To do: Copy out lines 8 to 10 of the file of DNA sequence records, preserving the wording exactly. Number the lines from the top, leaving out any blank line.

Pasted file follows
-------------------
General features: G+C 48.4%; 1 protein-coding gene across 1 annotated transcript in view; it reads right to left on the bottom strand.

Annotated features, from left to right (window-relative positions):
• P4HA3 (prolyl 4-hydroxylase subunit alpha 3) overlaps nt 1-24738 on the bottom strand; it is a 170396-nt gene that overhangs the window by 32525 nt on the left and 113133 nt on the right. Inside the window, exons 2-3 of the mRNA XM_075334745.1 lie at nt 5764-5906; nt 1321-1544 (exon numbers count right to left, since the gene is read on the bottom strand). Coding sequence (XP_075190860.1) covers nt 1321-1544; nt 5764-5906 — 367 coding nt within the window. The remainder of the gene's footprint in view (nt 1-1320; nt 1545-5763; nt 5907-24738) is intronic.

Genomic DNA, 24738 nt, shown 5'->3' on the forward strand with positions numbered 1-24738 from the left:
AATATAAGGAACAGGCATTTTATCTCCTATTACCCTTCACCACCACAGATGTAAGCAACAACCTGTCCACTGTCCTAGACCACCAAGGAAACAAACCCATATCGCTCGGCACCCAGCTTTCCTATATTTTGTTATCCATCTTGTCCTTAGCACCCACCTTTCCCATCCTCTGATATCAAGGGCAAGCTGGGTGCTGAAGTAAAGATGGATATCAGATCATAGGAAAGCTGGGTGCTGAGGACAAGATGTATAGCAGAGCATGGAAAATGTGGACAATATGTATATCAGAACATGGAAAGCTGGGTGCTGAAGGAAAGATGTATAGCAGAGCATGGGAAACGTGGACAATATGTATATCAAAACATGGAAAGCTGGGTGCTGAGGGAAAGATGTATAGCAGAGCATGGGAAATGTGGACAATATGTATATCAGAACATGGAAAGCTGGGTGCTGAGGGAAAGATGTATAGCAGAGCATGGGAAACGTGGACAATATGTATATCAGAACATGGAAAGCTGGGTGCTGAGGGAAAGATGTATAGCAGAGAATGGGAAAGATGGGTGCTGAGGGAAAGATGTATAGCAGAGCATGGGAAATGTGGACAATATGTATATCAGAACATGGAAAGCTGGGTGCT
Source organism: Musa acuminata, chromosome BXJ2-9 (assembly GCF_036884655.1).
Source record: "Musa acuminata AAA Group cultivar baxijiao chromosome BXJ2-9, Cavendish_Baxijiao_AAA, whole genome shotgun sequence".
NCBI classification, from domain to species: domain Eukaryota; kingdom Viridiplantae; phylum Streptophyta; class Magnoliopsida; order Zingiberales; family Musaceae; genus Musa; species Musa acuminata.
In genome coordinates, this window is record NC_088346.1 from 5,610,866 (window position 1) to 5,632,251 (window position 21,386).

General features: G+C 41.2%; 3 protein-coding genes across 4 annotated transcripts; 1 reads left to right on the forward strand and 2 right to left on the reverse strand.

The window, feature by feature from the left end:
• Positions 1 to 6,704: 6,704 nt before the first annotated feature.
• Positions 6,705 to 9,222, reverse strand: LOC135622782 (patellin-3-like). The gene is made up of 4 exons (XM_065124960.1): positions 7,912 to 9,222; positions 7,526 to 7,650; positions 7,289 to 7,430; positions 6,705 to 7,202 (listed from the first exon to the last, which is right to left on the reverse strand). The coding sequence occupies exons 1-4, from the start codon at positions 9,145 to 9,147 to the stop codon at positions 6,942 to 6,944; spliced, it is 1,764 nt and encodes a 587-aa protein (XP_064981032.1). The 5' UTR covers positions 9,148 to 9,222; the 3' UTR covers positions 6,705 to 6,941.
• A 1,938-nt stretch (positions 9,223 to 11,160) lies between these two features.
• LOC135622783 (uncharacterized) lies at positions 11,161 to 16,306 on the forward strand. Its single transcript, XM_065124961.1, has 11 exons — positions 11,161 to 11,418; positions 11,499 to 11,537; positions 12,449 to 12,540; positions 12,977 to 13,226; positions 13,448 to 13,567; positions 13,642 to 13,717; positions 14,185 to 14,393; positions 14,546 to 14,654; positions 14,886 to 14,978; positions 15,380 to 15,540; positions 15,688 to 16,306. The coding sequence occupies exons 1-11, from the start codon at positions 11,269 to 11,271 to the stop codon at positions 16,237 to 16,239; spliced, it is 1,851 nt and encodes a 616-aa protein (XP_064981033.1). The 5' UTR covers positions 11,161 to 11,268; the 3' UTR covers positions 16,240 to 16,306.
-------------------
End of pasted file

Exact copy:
NCBI classification, from domain to species: domain Eukaryota; kingdom Viridiplantae; phylum Streptophyta; class Magnoliopsida; order Zingiberales; family Musaceae; genus Musa; species Musa acuminata.
In genome coordinates, this window is record NC_088346.1 from 5,610,866 (window position 1) to 5,632,251 (window position 21,386).

General features: G+C 41.2%; 3 protein-coding genes across 4 annotated transcripts; 1 reads left to right on the forward strand and 2 right to left on the reverse strand.